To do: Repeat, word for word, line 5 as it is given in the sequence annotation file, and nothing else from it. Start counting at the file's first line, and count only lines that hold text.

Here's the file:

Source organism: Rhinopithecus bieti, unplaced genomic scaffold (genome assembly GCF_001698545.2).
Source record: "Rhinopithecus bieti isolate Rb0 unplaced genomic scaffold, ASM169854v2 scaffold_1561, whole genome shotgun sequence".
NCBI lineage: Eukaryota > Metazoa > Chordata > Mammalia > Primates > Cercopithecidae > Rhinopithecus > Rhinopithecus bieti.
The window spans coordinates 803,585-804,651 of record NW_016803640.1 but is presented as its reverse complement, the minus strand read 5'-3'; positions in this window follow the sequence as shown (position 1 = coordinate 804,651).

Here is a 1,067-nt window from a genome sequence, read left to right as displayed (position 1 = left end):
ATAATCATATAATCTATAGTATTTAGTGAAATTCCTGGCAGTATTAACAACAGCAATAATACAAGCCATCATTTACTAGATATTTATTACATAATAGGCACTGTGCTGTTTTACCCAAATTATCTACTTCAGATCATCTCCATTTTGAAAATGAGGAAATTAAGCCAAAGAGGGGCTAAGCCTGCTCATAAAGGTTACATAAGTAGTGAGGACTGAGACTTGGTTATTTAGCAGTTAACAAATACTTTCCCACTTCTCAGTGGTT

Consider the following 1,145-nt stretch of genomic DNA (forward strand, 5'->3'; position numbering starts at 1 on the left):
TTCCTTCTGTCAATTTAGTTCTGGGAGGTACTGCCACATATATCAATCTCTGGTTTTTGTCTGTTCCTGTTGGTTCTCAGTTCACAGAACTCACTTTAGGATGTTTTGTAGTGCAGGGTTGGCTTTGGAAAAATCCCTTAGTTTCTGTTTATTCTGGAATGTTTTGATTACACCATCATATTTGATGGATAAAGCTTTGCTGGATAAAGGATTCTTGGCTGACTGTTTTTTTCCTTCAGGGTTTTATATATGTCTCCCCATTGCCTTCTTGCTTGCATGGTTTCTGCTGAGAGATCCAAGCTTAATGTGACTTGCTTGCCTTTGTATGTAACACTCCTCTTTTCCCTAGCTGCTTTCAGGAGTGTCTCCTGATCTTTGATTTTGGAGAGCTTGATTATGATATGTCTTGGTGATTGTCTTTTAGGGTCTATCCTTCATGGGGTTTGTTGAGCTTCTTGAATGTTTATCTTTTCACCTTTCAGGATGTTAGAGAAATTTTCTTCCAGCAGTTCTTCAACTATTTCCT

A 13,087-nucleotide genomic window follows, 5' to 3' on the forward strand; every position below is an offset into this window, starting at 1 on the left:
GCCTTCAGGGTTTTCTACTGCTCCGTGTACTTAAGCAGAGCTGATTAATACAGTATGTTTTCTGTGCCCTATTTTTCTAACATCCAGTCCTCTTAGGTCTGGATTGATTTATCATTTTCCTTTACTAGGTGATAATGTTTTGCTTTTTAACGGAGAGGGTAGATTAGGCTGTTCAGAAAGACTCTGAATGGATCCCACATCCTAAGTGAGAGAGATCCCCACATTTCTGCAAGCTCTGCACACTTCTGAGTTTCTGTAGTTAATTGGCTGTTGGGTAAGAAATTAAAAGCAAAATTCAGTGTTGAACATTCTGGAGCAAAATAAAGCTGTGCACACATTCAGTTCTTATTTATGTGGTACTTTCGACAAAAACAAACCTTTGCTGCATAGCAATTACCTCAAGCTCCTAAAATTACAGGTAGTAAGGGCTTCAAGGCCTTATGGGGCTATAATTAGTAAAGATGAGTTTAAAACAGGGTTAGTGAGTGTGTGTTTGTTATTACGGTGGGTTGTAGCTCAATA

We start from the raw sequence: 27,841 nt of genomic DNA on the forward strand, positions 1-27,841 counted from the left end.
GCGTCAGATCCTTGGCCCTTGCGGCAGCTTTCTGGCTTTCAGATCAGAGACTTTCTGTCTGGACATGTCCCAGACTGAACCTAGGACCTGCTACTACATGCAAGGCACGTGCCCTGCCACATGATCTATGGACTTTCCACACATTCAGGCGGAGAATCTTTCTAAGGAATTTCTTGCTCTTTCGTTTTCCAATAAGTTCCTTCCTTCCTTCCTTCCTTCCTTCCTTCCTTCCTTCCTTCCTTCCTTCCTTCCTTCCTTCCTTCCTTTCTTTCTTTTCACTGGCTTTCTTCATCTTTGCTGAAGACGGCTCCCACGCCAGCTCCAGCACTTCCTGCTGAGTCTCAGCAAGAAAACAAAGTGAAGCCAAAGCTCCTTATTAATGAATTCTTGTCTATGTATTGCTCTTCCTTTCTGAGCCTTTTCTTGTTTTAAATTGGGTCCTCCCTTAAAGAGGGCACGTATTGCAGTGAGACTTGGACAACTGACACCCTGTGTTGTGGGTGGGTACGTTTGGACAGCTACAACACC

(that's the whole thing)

Here is a 1,067-nt window from a genome sequence, read left to right as displayed (position 1 = left end):